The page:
Abstract and Keywords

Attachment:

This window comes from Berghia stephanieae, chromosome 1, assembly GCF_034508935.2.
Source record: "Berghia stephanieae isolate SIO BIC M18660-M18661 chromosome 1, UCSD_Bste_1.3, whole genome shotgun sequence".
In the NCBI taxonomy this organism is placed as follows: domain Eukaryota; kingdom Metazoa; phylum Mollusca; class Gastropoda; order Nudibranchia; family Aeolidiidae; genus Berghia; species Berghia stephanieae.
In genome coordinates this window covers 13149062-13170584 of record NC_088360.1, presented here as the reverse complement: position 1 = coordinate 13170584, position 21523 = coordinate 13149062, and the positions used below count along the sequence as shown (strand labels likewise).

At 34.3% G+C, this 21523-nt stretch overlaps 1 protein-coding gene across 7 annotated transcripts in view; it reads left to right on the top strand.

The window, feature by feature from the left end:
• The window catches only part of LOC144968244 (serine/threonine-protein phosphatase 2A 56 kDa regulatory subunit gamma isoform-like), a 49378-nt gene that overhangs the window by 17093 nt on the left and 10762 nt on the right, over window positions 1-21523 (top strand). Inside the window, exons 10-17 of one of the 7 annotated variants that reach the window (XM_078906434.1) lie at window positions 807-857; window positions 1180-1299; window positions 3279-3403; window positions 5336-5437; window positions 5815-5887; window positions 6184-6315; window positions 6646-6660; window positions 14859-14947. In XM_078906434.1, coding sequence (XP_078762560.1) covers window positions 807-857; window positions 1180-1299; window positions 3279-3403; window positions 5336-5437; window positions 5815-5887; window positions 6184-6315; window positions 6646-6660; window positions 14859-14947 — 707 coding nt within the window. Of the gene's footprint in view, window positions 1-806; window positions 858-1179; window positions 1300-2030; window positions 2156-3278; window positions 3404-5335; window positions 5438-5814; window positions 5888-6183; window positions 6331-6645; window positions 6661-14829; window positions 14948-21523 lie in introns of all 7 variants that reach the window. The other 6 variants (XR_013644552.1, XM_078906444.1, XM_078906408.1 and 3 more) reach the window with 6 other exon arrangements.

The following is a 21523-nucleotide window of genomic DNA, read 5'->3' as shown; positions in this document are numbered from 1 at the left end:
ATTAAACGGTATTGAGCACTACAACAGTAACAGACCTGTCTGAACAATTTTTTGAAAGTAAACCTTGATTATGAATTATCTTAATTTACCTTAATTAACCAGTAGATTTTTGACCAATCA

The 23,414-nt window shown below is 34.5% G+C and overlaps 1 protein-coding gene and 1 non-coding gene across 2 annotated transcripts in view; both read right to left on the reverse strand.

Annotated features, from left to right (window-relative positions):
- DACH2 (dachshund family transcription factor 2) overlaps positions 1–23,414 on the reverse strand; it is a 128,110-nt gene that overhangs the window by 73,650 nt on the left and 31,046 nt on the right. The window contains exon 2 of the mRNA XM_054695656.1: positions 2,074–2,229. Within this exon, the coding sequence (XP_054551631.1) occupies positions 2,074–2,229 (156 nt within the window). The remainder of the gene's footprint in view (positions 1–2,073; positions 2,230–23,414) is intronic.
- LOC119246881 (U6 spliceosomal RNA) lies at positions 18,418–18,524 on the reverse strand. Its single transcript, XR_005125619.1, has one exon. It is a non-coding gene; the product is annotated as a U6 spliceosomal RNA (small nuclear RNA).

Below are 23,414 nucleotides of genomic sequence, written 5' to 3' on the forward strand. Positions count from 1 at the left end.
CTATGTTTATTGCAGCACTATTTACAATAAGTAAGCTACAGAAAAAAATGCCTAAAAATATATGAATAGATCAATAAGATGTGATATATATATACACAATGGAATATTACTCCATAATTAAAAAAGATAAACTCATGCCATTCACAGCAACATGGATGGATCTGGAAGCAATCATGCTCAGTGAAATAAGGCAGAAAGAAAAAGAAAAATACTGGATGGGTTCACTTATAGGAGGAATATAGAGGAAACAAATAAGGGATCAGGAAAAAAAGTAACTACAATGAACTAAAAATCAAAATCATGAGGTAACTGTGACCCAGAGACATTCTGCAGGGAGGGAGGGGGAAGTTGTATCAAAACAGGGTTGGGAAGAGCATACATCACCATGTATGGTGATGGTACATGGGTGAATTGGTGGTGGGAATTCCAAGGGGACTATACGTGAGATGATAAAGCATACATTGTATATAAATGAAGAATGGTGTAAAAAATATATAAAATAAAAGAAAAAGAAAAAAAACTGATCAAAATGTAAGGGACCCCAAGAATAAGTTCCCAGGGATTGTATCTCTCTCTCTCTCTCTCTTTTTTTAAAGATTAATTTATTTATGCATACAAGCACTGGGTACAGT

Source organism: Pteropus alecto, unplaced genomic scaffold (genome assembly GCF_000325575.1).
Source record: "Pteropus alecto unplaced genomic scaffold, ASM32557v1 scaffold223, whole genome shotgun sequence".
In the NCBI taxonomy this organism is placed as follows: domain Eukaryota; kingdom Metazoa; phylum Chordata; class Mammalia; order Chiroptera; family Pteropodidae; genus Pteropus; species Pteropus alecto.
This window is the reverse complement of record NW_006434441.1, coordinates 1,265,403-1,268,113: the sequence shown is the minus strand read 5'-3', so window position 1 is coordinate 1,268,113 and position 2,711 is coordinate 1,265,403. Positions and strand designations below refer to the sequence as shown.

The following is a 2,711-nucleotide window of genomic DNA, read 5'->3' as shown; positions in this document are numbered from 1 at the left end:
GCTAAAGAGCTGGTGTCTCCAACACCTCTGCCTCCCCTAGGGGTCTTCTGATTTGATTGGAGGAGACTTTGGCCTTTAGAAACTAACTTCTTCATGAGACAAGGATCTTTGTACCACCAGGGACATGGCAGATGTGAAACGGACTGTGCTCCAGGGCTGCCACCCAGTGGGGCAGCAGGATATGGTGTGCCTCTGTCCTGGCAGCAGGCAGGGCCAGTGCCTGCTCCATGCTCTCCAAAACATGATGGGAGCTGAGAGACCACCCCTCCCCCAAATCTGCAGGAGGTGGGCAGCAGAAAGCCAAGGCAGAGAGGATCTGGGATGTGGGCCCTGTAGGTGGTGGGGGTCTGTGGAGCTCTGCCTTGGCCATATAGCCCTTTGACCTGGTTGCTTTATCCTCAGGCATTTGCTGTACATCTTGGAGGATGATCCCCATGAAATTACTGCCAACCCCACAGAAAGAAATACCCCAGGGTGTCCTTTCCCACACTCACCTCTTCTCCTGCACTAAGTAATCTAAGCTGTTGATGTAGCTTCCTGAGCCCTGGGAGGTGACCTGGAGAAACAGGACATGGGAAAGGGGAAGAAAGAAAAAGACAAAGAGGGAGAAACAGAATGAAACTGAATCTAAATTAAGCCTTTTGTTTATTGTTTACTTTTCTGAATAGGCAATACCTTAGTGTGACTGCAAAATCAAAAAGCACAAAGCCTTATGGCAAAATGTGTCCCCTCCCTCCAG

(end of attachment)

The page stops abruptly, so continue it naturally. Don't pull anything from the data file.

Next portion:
Emile Durkheim founded his sociology enterprise on the equation that in order to understand social phenomena, the social must be explained in terms of the social. This becomes practically explicit in his study of suicide, where the tendency to suicide among particular groups is “explained” by other social facts, by reference to those who are unmarried, widowed, of a particular religious persuasion, and so on. The discomfiture in according a significant place to psychology within sociology is derived from Durkheim's acclaimed standpoint of being first and foremost a Cartesian. Durkheim held that all knowledge of experience is mentally mediated and is derived through the notion of representation. Peppered throughout much of Durkheim's study of religion are the terms “force” and “power.” This article examines the area of religion where, in Durkheim's thought, references to the emotional are assuredly to be found. It also discusses his views on delirium, religious experience, and effervescence.
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